The UK has reported 6,634 new coronavirus cases – the highest daily total ever recorded.
A further 40 people are reported to have died within 28 days of testing positive for COVID-19, official figures show. The last time the daily death toll was higher than 40 was on 14 July, when 44 deaths were recorded.
All of the deaths happened in England, apart from two in Scotland and one in Wales.
England recorded the vast majority of Thursday’s coronavirus cases – 5,632 – followed by Scotland with 465 infections, Wales with 348 and Northern Ireland with 189.
The numbers take the seven-day rolling average for cases to 4,964 – up from 3,354 last Thursday.
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Despite the record amount of cases, the UK is still nowhere near a realistic comparison to the peak of April and May, when Imperial College researchers have suggested there were more than 100,000 new infections a day.
Many of these cases would have been missed at the time as more consistent community testing began in May.
The latest numbers come as Chancellor Rishi Sunak unveiled a new scheme to support wages and avoid a winter jobs crisis.
Although he admitted some will still face an uncertain future, the plan will top up wages for staff working as little as a third of their normal hours.
Designed to save roles that will be “viable” in the long-term, the scheme will start in November.
Things aren’t as bad as they seem, but next week we’ll know if we’ve done enough to reverse the surge
Analysis by Thomas Moore, science correspondent
Although this is a new record for new confirmed COVID cases, things aren’t as bad as they seem.
The previous high was 6,201 cases reported on 1 May. But far fewer people were being tested then. The true number of new cases at the peak of the first wave is likely to be well in excess of 100,000 a day.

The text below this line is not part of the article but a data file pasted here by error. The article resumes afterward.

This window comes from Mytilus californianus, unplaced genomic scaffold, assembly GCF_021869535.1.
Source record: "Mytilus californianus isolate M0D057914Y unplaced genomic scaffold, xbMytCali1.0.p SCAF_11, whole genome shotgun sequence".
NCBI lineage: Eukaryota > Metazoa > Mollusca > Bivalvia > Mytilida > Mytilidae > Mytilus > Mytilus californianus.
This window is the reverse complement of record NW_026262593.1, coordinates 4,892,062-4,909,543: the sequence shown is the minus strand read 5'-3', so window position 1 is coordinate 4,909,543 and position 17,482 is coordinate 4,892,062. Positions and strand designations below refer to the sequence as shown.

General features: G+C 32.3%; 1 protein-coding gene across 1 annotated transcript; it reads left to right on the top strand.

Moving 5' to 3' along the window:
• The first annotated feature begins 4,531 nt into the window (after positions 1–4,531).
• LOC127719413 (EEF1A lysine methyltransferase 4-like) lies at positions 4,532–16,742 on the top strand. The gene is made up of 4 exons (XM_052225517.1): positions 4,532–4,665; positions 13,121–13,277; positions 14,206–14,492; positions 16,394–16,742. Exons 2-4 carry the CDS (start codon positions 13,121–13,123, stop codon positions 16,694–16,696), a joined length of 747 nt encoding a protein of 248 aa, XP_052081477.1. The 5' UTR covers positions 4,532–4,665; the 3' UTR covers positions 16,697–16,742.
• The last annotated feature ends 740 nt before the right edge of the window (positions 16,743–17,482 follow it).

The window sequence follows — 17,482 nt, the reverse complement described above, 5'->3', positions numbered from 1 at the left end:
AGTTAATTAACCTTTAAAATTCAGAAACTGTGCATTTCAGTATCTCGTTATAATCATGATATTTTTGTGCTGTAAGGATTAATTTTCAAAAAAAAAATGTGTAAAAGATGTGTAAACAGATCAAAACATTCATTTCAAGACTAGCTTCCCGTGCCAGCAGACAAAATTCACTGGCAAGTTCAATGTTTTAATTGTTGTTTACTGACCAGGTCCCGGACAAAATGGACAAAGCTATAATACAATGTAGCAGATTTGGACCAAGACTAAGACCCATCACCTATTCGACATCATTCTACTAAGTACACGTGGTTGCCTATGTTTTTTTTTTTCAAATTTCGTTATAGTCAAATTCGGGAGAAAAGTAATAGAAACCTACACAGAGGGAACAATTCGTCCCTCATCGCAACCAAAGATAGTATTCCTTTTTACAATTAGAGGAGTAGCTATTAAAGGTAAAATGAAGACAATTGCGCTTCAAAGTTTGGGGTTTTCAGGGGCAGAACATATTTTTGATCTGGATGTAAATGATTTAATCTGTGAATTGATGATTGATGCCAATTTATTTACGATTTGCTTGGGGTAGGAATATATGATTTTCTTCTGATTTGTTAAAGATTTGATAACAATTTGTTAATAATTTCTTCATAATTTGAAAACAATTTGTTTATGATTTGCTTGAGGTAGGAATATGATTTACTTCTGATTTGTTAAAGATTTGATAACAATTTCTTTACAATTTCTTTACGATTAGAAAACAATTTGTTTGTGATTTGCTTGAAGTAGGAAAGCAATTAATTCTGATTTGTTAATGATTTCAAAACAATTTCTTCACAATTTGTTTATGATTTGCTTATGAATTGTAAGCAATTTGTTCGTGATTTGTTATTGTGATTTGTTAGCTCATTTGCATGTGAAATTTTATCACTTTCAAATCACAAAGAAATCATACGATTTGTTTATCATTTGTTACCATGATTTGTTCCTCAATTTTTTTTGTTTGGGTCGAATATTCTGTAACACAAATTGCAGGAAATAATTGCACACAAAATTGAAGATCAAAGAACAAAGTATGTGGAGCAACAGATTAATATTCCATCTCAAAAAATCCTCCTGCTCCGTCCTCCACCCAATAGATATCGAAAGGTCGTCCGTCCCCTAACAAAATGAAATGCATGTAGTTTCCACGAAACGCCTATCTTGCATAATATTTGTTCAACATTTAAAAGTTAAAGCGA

Even now it’s estimated that only around a third of cases are being picked up by the testing system.
Research by Imperial College London suggest two-thirds of cases may be asymptomatic. That would mean the true number of daily infections could well be as high as 18,000.
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We will get a better handle on the overall infection rate on Friday when the Office for National Statistics (ONS) releases the latest results from their infection survey.
They test people randomly whether or not they have symptoms and it is widely thought to be the most accurate indicator of the size of the epidemic.
The key question now is whether the government has done enough to reverse the surge with its rule of six, early closing of pubs and restaurants, and so on.
The incubation period of COVID-19 is on average five to six days so it won’t show up in the figures until well into next week.
Many scientists believe much tougher measures will be needed to make a difference.